I Forgot George Washington’s Birthday! In Penance…


If there is any American whose birthday none of us should fail to note and celebrate, it is George Washington. In my case, he is in good company, since I have had difficulty my whole life remembering birthdays of close family members and friends, with the exception of my son’s, once the Boston Red Sox finally won their first World Series in 86 years on the same date, and my own, which I have been trying to forget ever since finding my dad dead in his chair on that date eight years ago. Nonetheless, my failure to salute the first and indispensable President is especially disgraceful for an ethics blog, and I apologize both to George and to all of you.

Time flies: I hadn’t issued a post specifically devoted to George’s remarkable character since 2011. (Something has gone seriously wrong when one has 287 posts on Donald Trump and only six about Washington.) In penance, allow me to atone with my favorite entry’s on the list of ethical habits some historians believe made him the remarkably trustworthy and ethical man he was, ultimately leading his fellow Founders to choose him, and not one the many  more brilliant, learned and accomplished among them, to take on the crucial challenge of creating the American Presidency.

Directed to do so by his father, young Washington had copied out by hand and committed to memory a list called “110 Rules of Civility & Decent Behavior in Company and Conversation”  It was  based on a document  composed by French Jesuits in 1595; neither the author nor the English translator and adapter are known today. The elder Washington was following the teachings of Aristotle, who held that principles and values began as being externally imposed by authority (morals) and eventually became internalized as character.

The theory certainly worked with George Washington. Those ethics alarms installed by his father stayed in working order throughout his life. It was said that Washington was known to quote the rules when appropriate, and never forgot them. They did not teach him to be a gifted leader, but they helped to make him a trustworthy one.

The list has been available at a link here (under Rule Book, to your left), almost from the beginning of Ethics Alarms. Would that readers would access it more often. Here are my 20 favorite highlights from the list that helped make George George, and also helped George make America America: Continue reading

“Ghosting” Is Unethical

I don't care if you are dead, Marley; when you leave my party, say good-bye.

I don’t care if you are dead, Marley; when you leave my party, say good-bye.

Slate contributor Seth Stevenson has an interesting justification for being rude: good manners are too much trouble.

This is the way the world ends, as T.S. Elliot would say.

Stevenson argues that instead of saying goodbye and thank-you to one’s host at a party, the best way to exit is “the Irish good-bye,” or in its non-ethnic stereotype form (Irish guests are presumed too drunk to say good-bye, you see), “ghosting.” “Yes, I know,” he writes. “You’re going to tell me it’s rude to leave without saying goodbye. This moral judgment is implicit in the culturally derogatory nicknames ghosting has been burdened with over the centuries.” That sentence is signature significance for me: Stevenson is an unethical jerk. I get comments and e-mails all the time accusing Ethics Alarms of “moralizing” or being “sanctimonious” when I write that obviously unethical conduct is obviously unethical. That’s because unethical people who do unethical things feel much better about themselves if nobody calls them on it, so they can maintain, as one recent commenter did here who was, I’m proud to say, chased away by the rest of you (and me) with torches and pitchforks, that ethics is “100% subjective”—Translation: “If I want to do it, it’s ethical.”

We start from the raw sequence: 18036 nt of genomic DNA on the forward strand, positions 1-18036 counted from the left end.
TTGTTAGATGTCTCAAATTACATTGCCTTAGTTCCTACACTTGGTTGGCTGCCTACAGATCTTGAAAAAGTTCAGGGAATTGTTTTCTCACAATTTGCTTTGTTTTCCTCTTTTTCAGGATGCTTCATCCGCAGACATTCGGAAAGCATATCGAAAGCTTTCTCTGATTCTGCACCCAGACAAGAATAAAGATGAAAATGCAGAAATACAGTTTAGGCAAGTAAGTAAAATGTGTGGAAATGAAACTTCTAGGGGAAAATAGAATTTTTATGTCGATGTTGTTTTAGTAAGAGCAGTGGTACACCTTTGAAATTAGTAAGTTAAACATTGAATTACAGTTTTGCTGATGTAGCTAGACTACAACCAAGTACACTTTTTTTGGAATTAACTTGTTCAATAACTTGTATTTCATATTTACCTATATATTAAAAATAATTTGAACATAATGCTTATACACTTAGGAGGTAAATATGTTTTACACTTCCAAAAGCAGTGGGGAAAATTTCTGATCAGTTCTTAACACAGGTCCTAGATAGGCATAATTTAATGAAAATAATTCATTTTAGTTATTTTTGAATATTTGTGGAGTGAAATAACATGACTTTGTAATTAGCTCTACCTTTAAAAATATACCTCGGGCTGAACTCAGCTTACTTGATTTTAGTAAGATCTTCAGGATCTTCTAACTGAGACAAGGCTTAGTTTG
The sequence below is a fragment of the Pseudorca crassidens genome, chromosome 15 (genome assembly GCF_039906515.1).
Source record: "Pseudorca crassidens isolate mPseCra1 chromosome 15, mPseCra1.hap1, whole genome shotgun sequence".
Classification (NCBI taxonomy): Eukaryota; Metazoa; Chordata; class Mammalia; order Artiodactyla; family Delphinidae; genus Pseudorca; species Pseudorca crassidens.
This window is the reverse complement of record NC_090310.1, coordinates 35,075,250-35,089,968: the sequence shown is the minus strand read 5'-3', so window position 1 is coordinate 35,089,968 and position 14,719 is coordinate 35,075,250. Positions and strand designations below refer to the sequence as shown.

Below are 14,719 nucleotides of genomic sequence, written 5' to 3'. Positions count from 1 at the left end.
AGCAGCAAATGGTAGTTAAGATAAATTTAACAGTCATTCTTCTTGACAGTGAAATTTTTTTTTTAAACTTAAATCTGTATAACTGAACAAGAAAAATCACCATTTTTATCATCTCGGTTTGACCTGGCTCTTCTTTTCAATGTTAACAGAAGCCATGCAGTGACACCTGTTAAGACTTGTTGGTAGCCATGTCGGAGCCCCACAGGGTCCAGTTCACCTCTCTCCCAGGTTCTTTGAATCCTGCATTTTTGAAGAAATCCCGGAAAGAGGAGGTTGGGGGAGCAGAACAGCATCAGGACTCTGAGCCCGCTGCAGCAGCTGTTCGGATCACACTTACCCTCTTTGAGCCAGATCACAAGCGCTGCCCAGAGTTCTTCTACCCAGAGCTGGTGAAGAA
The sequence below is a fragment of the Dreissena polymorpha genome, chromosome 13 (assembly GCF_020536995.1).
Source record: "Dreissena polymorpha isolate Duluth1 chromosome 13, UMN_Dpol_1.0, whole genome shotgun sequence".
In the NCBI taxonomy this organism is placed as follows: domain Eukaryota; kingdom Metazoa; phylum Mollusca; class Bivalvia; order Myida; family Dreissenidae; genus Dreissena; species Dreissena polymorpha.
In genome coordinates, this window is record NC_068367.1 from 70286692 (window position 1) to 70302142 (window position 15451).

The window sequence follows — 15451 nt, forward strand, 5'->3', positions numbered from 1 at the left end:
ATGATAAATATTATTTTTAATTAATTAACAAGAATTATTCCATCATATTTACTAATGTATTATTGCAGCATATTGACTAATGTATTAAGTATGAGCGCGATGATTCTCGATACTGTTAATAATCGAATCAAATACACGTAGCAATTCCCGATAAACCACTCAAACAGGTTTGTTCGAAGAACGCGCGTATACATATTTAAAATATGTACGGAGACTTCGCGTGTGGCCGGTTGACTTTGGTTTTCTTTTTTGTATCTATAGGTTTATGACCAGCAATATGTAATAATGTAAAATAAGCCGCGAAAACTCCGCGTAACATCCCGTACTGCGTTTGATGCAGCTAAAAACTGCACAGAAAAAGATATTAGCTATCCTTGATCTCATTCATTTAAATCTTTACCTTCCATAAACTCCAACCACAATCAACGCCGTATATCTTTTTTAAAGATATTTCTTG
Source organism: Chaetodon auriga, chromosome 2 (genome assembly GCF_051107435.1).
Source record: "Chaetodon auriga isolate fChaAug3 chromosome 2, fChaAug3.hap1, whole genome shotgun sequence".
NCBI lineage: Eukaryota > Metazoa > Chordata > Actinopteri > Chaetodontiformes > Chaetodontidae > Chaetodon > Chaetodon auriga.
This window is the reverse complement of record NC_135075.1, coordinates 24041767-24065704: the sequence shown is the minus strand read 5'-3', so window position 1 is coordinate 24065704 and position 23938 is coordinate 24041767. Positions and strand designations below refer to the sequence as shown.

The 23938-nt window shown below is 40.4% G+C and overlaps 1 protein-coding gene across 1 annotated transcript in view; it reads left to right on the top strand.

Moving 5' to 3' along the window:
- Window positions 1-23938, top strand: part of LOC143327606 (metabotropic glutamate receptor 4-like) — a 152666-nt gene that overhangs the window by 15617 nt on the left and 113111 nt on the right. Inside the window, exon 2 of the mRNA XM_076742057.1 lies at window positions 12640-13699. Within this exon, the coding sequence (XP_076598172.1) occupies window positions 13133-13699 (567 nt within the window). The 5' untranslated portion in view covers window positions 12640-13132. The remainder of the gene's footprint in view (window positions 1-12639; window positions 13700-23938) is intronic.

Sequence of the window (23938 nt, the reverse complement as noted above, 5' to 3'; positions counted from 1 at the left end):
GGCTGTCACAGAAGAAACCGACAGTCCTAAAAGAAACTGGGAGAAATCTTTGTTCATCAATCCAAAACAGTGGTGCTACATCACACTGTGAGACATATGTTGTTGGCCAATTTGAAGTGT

That’s essentially Stevenson’s reasoning, too.  “Is it really so bad to bounce without fanfare?,” he asks. Continue reading

Now THIS Is Incivility!

DormRoom1950sThe Delta Gamma sorority chapter at the University of Maryland has received some unwelcome publicity as a result of a leaked e-mail from one of the sorority’s executive board members, reprimanding the Gammas’ for not sufficiently participating in Greek Week activities with their “matchup” fraternity, Sigma Nu. The admonition was delivered in a vulgar, threatening and verbally violent rant containing, among its over 800 words, 4 stupids, 3 variations of ass–, as in “ass-wipe” and “ass-hat,” 5 shits, 2 cocks, 2 sucks, 3 goddamns, and no less than 42 variations of fuck. Gawker, which received the text of the rant, mercifully did not release the young woman’s name when it posted the thing, which is as it should be. No reason to destroy her reputation now. The odds are she’ll do it herself eventually.

I’ll post the whole message at the end, to spare your having to go to Gawker, but here are some brief observations: Continue reading

Comment of the Day: “And The Solution To This Phenomenon Is Simply Ethics. Why Is That So Hard?”

Sir Galahad

Sir Galahad

Reader Aaron Paschall was on a roll today, and his two-part comment on the thread regarding a woman’s lament about the sexual harassment she faces every day constitutes one of the best and most eloquent Comments of the Day Ethics Alarms has ever recognized with the honor. Here is Aaron’s perspective on the post “And The Solution To This Phenomenon Is Simply Ethics: Why Is That So Hard?”:

“Certainly it’s a sad state of affairs when a woman (or man) has to keep to the well-lit areas in order to avoid the dangers lurking in the dark. If Emily’s post is a lamentation that it would be wonderful if people needn’t fear the darkness, then I agree wholeheartedly. If Emily’s post is intended as a screed about how unfair it is that she can’t go walking down dark alleys as she would like because of all the nasty, brutish men lurking in the shadows, I can only laugh and say that I can’t walk down those alleys, either. Nor would I wish to, because I’m wiser than that. Continue reading

And The Solution To This Phenomenon Is Simply Ethics. Why Is That So Hard?

construction_workers_at_voi_bigWith her “Letter to the Guy Who Harassed Me Outside the Bar” , Emily Heist Moss makes me briefly wonder, not for the first time, why all men haven’t been murdered in their beds by an organized feminist vigilante posse. The conduct she describes is disgusting and infuriating just to read about, and I don’t even have to experience it.

The amazing thing is that this kind of ritual harassment would vanish with some slight behavioral additions to our culture, many of which once were the norm, habits of good conduct like etiquette,  manners, consideration, civility, fairness, kindness, respect, and the Golden Rule. They could become cultural norms again, and rather easily, I would think, with an increase in responsible parenting, a responsible popular culture, and the development of role models with integrity. Not featuring serial and unapologetic sexual harassers as stars of sitcoms (Charlie Sheen) and political conventions (William Jefferson Clinton) would help; so would a serious effort by Hollywood not to trivialize workplace harassment as cute or amusing, as in the long-running “Cheers,” or in current TV  dramas like “Criminal Minds” and “NCIS.”